Illinois-based Caterpillar Inc. (NYSE: CAT) has announced plans to reduce its global work force by as many 10,000 employees through 2018. The company has not yet identified specific locations that will be affected, but says nearly half of the potential cuts are expected to take place by the end of next year. Caterpillar has a significant presence throughout Indiana, including logistics, manufacturing or distribution locations in seven communities.
The state is also home to multiple suppliers connected to the heavy equipment manufacturer. Caterpillar’s website lists locations in Charlestown, Franklin, East Chicago, Greenfield, Indianapolis, Lafayette and Plainfield.
Work force is just one part of the equation, as the company says it is considering consolidations and closures of manufacturing facilities that will also take place over the next three years. More than 20 facilities could be affected, which is around one-tenth of its total manufacturing square-footage. Caterpillar says, once fully-implemented, the measures will lower annual operating costs by about $1.5 billion.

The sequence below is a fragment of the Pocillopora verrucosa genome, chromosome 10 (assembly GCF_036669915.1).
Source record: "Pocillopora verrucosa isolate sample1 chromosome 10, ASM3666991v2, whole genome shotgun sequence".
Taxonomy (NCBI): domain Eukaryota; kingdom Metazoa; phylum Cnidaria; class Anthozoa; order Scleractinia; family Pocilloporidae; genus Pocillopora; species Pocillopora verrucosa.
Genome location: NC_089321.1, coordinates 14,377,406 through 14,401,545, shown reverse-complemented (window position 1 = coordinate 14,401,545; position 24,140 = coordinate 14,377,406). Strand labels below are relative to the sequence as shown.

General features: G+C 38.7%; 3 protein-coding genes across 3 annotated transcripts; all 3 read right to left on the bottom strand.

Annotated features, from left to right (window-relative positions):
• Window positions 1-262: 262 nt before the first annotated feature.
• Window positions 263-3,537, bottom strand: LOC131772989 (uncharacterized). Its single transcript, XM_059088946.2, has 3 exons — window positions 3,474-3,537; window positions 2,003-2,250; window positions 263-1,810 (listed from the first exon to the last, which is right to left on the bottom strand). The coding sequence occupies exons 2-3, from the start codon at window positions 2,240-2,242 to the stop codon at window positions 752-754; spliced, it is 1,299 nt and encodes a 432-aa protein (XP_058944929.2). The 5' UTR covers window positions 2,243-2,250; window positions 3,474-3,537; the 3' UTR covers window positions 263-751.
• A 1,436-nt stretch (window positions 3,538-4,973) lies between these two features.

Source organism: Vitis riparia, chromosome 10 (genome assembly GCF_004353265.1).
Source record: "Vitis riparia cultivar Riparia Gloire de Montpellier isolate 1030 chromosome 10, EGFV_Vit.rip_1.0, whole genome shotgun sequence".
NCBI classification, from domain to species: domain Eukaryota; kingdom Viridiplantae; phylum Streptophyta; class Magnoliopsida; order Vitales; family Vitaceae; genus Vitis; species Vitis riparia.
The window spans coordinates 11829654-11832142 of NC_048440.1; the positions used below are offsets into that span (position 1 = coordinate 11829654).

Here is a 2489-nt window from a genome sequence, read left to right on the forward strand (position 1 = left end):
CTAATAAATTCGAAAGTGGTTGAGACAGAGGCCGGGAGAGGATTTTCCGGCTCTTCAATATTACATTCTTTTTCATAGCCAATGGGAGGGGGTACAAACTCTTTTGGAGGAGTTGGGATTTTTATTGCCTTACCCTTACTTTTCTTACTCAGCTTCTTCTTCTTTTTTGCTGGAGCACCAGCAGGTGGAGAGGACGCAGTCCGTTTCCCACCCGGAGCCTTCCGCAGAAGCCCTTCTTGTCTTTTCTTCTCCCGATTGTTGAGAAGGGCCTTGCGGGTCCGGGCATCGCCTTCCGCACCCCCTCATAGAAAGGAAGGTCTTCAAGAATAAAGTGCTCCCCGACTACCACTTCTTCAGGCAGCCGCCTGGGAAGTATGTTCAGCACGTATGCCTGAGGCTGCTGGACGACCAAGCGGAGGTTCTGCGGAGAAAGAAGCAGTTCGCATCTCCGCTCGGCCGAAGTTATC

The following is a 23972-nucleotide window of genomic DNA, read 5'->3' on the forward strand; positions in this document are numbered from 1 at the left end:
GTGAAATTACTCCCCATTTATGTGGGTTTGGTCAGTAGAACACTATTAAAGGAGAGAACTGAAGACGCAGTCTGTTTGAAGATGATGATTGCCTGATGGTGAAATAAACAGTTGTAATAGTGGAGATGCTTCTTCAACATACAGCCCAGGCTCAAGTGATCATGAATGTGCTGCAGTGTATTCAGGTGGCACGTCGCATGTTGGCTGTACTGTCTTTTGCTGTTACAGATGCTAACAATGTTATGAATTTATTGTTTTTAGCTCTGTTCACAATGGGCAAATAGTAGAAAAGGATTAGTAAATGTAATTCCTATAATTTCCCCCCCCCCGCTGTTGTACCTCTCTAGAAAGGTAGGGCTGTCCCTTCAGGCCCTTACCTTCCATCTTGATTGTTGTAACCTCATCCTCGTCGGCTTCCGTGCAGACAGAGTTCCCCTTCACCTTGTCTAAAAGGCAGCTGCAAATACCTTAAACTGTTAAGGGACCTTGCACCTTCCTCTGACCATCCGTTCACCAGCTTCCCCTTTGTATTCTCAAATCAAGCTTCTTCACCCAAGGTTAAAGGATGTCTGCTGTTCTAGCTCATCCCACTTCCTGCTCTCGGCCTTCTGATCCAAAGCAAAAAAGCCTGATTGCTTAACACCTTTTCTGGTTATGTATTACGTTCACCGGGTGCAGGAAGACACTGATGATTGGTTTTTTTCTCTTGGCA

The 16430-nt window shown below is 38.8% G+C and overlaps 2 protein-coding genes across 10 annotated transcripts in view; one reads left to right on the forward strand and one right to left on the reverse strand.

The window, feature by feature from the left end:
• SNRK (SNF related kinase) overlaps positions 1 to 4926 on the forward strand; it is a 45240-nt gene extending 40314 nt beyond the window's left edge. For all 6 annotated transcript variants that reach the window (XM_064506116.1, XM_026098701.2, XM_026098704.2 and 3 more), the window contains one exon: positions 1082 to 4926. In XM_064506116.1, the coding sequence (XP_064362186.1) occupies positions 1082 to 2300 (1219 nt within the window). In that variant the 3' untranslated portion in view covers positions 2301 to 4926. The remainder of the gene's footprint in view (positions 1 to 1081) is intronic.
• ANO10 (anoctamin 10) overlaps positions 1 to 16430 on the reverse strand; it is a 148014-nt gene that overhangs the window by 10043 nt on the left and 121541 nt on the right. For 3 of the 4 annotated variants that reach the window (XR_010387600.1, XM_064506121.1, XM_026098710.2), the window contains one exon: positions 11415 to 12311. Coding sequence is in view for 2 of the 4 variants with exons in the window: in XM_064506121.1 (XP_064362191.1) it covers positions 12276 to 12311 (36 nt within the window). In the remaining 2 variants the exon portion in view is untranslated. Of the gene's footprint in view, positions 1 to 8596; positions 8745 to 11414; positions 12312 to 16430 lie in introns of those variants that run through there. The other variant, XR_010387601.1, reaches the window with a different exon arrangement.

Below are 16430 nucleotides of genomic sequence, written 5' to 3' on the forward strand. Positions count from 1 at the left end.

Chairman and Chief Executive Officer Doug Oberhelman says "we are facing a convergence of challenging marketplace conditions in key regions and industry sectors – namely in mining and energy. While we’ve already made substantial adjustments as these market conditions have emerged, we are taking even more decisive actions now. We don’t make these decisions lightly, but I’m confident these additional steps will better position Caterpillar to deliver solid results when demand improves. Our strategy is to deliver superior total shareholder returns through the business cycle, and growth is a key element of that strategy. However, several of the key industries we serve – including mining, oil and gas, construction and rail – have a long history of substantial cyclicality. While they are the right businesses to be in for the long term, we have to manage through what can be considerable and sometimes prolonged downturns."
The company’s annual sales and revenues have declined in each of the last four years and the company says a fourth consecutive dip would be a first for the 90 year-old business.